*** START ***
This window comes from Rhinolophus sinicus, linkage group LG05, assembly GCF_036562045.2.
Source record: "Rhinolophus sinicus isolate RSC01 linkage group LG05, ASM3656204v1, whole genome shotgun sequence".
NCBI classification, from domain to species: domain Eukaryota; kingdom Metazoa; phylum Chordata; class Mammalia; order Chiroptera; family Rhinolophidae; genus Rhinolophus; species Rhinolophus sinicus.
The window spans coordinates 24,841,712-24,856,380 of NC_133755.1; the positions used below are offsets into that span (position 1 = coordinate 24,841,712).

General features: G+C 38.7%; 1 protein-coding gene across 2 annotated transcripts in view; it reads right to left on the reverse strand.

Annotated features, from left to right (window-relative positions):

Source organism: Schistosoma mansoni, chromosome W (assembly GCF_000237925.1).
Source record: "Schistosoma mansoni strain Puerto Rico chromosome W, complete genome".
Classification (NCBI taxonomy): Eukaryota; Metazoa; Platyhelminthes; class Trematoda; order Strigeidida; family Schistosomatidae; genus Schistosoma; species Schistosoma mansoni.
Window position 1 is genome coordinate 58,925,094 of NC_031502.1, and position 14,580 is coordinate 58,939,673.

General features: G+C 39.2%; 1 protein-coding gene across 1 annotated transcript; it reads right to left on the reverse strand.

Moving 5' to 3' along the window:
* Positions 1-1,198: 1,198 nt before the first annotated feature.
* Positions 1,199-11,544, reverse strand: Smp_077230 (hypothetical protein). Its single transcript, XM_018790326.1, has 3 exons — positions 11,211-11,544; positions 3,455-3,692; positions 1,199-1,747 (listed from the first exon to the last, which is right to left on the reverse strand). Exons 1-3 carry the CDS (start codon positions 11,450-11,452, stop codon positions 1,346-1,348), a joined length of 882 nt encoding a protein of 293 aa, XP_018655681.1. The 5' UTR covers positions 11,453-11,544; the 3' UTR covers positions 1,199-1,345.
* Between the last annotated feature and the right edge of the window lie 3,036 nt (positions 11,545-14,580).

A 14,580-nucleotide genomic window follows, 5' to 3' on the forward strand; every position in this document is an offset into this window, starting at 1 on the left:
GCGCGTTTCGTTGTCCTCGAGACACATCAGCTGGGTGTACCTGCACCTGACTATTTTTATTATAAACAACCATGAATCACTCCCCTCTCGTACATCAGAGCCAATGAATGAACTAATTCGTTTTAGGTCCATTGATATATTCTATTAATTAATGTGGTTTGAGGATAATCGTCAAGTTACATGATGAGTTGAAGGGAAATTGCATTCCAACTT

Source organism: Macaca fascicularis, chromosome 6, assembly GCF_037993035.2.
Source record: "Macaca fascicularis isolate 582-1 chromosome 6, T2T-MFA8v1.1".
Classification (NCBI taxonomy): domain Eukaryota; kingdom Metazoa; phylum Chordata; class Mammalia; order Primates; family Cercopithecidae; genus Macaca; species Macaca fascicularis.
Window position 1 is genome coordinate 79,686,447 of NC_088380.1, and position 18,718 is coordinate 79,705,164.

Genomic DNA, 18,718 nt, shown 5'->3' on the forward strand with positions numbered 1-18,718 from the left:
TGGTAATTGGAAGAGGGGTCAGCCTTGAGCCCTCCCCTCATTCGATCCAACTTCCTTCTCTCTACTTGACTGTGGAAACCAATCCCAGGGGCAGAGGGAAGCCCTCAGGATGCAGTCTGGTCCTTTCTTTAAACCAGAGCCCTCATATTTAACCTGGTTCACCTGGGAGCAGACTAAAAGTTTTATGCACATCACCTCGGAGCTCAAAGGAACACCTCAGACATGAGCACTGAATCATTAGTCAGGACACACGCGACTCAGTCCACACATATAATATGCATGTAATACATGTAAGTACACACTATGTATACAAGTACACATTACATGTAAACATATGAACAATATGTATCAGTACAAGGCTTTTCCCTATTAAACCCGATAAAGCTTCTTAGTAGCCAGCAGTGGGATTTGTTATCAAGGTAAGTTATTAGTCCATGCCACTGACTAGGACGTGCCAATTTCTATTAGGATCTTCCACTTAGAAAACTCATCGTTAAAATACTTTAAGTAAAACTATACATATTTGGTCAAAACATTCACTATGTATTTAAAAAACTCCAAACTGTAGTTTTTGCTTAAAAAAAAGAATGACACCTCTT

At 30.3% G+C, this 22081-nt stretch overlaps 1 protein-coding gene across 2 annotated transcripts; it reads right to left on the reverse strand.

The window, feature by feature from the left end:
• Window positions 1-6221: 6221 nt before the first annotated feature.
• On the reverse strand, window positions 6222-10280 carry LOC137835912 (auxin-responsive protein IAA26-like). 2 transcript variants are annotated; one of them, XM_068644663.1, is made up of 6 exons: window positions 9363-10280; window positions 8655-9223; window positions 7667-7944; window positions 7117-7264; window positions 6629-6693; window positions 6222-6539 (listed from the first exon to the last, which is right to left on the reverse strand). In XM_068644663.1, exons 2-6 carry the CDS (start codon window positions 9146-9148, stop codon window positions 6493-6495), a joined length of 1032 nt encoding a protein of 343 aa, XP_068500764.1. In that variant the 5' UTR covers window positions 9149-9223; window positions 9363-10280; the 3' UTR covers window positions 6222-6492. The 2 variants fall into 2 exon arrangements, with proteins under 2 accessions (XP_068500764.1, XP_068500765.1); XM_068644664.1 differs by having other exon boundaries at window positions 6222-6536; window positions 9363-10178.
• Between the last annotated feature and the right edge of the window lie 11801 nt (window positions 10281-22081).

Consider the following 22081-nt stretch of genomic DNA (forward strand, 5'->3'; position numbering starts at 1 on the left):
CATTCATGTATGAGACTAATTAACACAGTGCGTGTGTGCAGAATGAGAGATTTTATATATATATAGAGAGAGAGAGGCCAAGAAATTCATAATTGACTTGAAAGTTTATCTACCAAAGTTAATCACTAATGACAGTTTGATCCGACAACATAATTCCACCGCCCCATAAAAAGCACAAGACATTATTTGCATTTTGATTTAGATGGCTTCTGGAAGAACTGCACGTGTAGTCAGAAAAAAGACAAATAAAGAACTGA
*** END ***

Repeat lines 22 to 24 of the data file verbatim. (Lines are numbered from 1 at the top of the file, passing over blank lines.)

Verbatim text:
Genomic DNA, 18,718 nt, shown 5'->3' on the forward strand with positions numbered 1-18,718 from the left:
TGGTAATTGGAAGAGGGGTCAGCCTTGAGCCCTCCCCTCATTCGATCCAACTTCCTTCTCTCTACTTGACTGTGGAAACCAATCCCAGGGGCAGAGGGAAGCCCTCAGGATGCAGTCTGGTCCTTTCTTTAAACCAGAGCCCTCATATTTAACCTGGTTCACCTGGGAGCAGACTAAAAGTTTTATGCACATCACCTCGGAGCTCAAAGGAACACCTCAGACATGAGCACTGAATCATTAGTCAGGACACACGCGACTCAGTCCACACATATAATATGCATGTAATACATGTAAGTACACACTATGTATACAAGTACACATTACATGTAAACATATGAACAATATGTATCAGTACAAGGCTTTTCCCTATTAAACCCGATAAAGCTTCTTAGTAGCCAGCAGTGGGATTTGTTATCAAGGTAAGTTATTAGTCCATGCCACTGACTAGGACGTGCCAATTTCTATTAGGATCTTCCACTTAGAAAACTCATCGTTAAAATACTTTAAGTAAAACTATACATATTTGGTCAAAACATTCACTATGTATTTAAAAAACTCCAAACTGTAGTTTTTGCTTAAAAAAAAGAATGACACCTCTT

At 30.3% G+C, this 22081-nt stretch overlaps 1 protein-coding gene across 2 annotated transcripts; it reads right to left on the reverse strand.